Key for Phillies is to build a better bullpen

Posted: October 26, 2011

FIFTEEN HUNDRED. It is the number that haunts every major league general manager, that disturbs his sleep and then badgers him every morning of the long, long season. It is always there, as he replays the previous night's game in his head, as he pours a second cup and opens his laptop and plows through the reports, the nocturnal submissions that his minor league people and his scouts stayed up late to write.

Fifteen hundred. Give or take, it is the approximate number of innings a baseball team will play every year.

And somebody has to pitch them.

The last two seasons, no team has ridden its starting pitching longer and harder than the Phillies have. In 2010, they led the majors with 1,035 1/3 innings pitched by their starters. In 2011, it was an even-bigger 1,064 2/3 innings. No National League team going back to 1998 - as far back as the stats take you - leaned that heavily on its starting pitching.

This will be the issue in 2012. As we fixate on the Phillies' batting order and the approach and that stuff - as we all pretend that it is possible for 30-something-year-old players to reinvent themselves, overnight, en masse - it is important to remind ourselves that the only transformation that is both necessary and realistically feasible is this:

From a rotation-heavy approach to more of a balanced approach. That is, an approach that features the bullpen more often.

Given that Roy Oswalt, one of the Four Aces, has been discarded (at least for now), it is time to take a hard look at this issue. This is where general manager Ruben Amaro Jr. needs to change, forgetting about trying to re-sign Oswalt at a lower price, or obtaining a significant fourth starter and, instead, stocking his bullpen with a whole new slew of pretty good, midpriced guys. This is where manager Charlie Manuel needs to change, too, accepting the notion that there will be many nights when seven innings and 92 pitches from a starter with a 4-2 lead will have to be enough.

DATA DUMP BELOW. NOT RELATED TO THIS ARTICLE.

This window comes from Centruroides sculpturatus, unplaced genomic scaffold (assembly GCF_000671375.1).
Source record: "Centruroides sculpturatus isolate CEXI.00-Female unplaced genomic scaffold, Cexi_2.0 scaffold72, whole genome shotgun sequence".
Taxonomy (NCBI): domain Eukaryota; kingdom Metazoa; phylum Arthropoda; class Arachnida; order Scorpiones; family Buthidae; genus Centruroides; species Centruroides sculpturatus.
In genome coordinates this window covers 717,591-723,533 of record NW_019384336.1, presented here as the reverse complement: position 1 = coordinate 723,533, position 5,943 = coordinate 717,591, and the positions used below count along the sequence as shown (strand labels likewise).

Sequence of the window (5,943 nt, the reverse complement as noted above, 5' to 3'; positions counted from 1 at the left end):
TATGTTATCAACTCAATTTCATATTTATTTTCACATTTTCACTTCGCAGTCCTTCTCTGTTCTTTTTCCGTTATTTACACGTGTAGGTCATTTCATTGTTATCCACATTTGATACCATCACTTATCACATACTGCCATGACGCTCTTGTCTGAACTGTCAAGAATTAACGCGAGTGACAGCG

It is a philosophical question: Shouldn't Roy Halladay, Cliff Lee and Cole Hamels be enough? Assuming Joe Blanton is healthy again - a significant assumption, and maybe the biggest question of this offseason - shouldn't a combination of Blanton, Vance Worley and Kyle Kendrick be enough to pick up the rest of the starts?

And wouldn't all of them benefit from a touch less work? And wouldn't the entire operation be better served if the organizational approach to stocking the bullpen consisted of one word: more?

Bullpens in baseball are like defensemen in hockey. In the NHL, come playoff time, you want to have so many defensemen available that they are sleeping on cots in the hallway - because you never know, and you can't do without them. It is the same with bullpens. Relief pitchers defy predictability, and so the only way to approach their selection is to be ready to keep adding decent pieces until enough of them get hot at the same time. You need some financial flexibility, too, especially at the trade deadline - and if that means you can't afford Ryan Madson as your closer, so be it.

This needs to happen. You cannot count on Halladay, Lee and Hamels all pitching 200-plus innings again next season.

Only three pitchers have thrown at least 200 innings in each of the last six seasons: Dan Haren, Mark Buehrle and Halladay - and Halladay is the oldest at age 34.

Only six other pitchers have thrown at least 200 innings in five of the last six seasons: Justin Verlander, James Shields, CC Sabathia, Matt Cain, Bronson Arroyo and Cliff Lee - and of that group, only Arroyo (age 34) is older than Lee (33).

On the one hand, the excellence of Halladay and Lee is obvious - and the elite perform at higher levels for longer than the mortals. On the other hand, the calendar is as real as it is immutable - and, well, put it this way: The chances of Halladay and Lee being able to pitch 200 innings again in 2012 are lower than they were in 2011.

Hamels, who turns 28 in December, has a better chance to do it again because he is younger. But consider this: The last National League team to have the same three pitchers go 200 innings in consecutive seasons was the 1997-98 Atlanta Braves (Tom Glavine, Greg Maddux and Denny Neagle).

Long time, then. On the road to 1,500 innings, the Phillies need a deeper bullpen. This transition needs to take place. The starters cannot realistically continue to carry this load.

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